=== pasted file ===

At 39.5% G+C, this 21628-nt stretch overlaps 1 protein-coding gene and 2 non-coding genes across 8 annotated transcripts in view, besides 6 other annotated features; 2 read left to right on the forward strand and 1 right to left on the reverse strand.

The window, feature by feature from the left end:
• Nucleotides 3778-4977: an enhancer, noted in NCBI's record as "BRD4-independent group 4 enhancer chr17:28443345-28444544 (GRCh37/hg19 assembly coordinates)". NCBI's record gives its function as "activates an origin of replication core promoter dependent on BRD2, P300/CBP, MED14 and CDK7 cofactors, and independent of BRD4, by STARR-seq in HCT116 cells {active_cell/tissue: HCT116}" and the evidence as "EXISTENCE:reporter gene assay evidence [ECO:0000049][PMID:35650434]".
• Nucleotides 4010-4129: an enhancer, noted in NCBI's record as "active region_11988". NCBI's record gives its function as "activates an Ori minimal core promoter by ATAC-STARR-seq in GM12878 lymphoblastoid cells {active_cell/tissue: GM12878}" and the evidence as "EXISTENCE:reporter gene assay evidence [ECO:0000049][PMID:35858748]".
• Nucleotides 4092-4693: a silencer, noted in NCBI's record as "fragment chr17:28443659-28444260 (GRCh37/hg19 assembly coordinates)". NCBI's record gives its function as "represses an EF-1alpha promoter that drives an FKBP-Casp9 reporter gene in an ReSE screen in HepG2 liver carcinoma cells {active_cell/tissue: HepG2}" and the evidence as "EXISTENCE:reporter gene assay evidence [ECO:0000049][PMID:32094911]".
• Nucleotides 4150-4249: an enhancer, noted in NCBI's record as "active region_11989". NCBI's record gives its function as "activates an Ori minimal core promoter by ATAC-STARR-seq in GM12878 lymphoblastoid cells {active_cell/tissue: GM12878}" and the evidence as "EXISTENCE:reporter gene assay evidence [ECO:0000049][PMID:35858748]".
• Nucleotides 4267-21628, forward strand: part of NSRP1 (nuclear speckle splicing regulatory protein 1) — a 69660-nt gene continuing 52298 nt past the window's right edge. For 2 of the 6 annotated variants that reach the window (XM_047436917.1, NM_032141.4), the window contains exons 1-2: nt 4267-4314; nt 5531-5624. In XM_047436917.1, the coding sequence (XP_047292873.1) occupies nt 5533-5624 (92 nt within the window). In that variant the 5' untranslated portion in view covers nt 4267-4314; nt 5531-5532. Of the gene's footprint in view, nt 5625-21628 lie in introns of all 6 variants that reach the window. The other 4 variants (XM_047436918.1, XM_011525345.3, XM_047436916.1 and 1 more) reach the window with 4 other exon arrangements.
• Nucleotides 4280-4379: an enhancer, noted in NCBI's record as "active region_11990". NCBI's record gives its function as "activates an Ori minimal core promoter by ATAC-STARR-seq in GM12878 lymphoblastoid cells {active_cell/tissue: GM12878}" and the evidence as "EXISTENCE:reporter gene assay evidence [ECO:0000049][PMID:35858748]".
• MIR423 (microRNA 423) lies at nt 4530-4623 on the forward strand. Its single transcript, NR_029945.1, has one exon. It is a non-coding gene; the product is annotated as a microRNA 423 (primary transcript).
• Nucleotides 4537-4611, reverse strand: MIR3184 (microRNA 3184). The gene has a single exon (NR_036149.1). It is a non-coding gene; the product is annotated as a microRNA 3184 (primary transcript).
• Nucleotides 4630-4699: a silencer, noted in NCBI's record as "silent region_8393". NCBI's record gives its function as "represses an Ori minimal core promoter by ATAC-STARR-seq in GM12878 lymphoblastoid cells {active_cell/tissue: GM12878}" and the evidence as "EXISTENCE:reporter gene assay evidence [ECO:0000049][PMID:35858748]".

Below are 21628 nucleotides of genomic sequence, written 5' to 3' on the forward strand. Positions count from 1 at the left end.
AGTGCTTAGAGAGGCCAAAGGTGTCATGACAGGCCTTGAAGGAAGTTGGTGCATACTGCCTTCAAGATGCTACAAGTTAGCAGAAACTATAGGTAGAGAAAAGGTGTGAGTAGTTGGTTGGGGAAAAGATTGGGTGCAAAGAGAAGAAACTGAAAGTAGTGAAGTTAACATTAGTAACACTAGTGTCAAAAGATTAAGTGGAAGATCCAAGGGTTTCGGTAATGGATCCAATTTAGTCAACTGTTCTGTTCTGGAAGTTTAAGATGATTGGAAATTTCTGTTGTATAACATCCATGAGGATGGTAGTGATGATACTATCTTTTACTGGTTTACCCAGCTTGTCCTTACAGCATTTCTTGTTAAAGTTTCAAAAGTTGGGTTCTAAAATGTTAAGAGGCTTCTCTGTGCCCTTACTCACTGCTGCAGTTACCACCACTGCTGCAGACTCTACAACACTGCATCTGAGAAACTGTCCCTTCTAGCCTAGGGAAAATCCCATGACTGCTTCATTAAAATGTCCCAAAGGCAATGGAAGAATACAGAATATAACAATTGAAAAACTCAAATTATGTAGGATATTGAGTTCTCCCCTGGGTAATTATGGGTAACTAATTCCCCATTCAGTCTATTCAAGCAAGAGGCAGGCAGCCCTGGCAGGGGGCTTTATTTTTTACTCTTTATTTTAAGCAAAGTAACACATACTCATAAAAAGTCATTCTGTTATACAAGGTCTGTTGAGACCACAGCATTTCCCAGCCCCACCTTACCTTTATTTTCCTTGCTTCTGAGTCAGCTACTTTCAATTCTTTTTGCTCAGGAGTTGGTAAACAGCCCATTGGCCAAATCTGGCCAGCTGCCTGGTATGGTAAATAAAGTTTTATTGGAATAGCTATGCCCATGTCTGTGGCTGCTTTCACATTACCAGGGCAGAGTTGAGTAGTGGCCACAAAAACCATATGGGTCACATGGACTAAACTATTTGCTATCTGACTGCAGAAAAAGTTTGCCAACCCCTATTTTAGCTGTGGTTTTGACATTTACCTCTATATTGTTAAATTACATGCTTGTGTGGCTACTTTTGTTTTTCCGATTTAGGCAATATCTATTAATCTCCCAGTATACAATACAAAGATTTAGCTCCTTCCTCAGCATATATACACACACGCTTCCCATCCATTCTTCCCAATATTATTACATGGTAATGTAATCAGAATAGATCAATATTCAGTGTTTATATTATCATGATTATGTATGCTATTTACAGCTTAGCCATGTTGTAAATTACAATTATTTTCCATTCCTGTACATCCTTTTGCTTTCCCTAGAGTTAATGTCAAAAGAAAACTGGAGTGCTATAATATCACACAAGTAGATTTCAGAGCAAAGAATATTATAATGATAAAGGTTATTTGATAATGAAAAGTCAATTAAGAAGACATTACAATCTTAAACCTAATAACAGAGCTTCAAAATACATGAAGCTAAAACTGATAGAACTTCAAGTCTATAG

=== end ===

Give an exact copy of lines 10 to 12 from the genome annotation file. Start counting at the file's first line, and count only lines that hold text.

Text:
• Nucleotides 4537-4611, reverse strand: MIR3184 (microRNA 3184). The gene has a single exon (NR_036149.1). It is a non-coding gene; the product is annotated as a microRNA 3184 (primary transcript).
• Nucleotides 4630-4699: a silencer, noted in NCBI's record as "silent region_8393". NCBI's record gives its function as "represses an Ori minimal core promoter by ATAC-STARR-seq in GM12878 lymphoblastoid cells {active_cell/tissue: GM12878}" and the evidence as "EXISTENCE:reporter gene assay evidence [ECO:0000049][PMID:35858748]".

Below are 21628 nucleotides of genomic sequence, written 5' to 3' on the forward strand. Positions count from 1 at the left end.